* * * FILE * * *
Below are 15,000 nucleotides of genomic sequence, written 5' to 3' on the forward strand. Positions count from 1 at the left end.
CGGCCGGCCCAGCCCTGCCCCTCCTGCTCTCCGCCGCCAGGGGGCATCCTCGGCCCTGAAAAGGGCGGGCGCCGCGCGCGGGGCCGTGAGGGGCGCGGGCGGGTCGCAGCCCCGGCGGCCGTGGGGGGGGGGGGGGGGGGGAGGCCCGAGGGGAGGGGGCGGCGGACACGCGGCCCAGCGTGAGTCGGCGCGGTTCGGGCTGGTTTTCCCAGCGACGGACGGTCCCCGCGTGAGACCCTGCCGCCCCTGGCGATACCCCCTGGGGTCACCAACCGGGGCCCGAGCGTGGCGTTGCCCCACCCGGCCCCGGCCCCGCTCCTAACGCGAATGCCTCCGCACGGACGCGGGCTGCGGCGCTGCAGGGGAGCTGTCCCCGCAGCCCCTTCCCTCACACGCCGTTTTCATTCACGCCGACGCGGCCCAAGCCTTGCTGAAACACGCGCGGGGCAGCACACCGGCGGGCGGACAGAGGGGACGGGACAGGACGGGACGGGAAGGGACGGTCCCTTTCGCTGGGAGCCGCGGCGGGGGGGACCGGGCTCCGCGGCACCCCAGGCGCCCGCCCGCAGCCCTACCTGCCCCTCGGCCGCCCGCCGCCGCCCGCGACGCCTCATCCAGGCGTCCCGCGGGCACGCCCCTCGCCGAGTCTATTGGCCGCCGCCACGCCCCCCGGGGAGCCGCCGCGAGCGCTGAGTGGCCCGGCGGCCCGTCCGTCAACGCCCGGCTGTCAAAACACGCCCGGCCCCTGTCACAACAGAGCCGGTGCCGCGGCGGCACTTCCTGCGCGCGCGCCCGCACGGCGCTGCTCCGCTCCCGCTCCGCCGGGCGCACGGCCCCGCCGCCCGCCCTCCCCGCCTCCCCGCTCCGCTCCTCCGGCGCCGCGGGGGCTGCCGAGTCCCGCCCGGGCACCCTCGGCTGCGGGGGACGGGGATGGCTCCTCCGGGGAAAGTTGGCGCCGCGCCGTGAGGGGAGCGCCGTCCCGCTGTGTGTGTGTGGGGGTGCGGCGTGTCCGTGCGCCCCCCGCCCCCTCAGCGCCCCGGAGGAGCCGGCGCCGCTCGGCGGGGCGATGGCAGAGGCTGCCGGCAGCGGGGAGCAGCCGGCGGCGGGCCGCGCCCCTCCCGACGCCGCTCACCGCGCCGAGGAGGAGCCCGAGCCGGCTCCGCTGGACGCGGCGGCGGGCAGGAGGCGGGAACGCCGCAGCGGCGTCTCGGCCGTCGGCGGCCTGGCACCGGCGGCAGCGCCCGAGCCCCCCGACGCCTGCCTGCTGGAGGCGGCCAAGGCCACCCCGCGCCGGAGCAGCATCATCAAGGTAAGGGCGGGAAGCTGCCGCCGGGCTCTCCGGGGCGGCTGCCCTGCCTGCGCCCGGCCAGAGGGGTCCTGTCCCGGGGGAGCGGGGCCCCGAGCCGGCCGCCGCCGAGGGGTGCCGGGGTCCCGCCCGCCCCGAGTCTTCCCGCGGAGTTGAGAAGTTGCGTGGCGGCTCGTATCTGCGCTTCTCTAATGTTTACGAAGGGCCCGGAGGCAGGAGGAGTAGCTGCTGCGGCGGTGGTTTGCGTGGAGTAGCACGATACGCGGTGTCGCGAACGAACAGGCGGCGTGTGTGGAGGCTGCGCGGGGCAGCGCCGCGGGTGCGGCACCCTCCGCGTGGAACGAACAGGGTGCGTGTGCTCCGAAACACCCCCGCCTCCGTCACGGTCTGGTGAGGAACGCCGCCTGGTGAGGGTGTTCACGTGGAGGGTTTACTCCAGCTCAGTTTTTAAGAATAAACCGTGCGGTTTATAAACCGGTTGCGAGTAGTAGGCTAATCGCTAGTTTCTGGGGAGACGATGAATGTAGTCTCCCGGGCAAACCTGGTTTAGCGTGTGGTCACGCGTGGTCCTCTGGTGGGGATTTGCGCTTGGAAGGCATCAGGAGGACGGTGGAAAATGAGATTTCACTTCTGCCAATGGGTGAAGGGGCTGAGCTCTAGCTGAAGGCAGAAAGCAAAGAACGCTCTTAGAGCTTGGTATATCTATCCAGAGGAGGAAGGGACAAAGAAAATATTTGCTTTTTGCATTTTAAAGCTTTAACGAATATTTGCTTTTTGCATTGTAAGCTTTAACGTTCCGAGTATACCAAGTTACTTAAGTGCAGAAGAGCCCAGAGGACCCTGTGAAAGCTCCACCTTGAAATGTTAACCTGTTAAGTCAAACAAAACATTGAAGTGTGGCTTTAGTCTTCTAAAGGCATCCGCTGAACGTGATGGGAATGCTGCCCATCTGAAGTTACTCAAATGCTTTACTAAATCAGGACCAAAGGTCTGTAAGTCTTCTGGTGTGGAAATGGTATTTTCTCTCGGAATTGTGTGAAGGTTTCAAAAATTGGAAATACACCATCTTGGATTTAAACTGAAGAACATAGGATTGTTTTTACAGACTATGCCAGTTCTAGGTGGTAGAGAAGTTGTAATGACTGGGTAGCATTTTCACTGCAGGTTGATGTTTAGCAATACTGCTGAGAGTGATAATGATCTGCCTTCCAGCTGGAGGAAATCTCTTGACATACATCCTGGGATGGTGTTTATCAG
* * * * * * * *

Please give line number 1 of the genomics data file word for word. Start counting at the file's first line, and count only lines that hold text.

Below are 15,000 nucleotides of genomic sequence, written 5' to 3' on the forward strand. Positions count from 1 at the left end.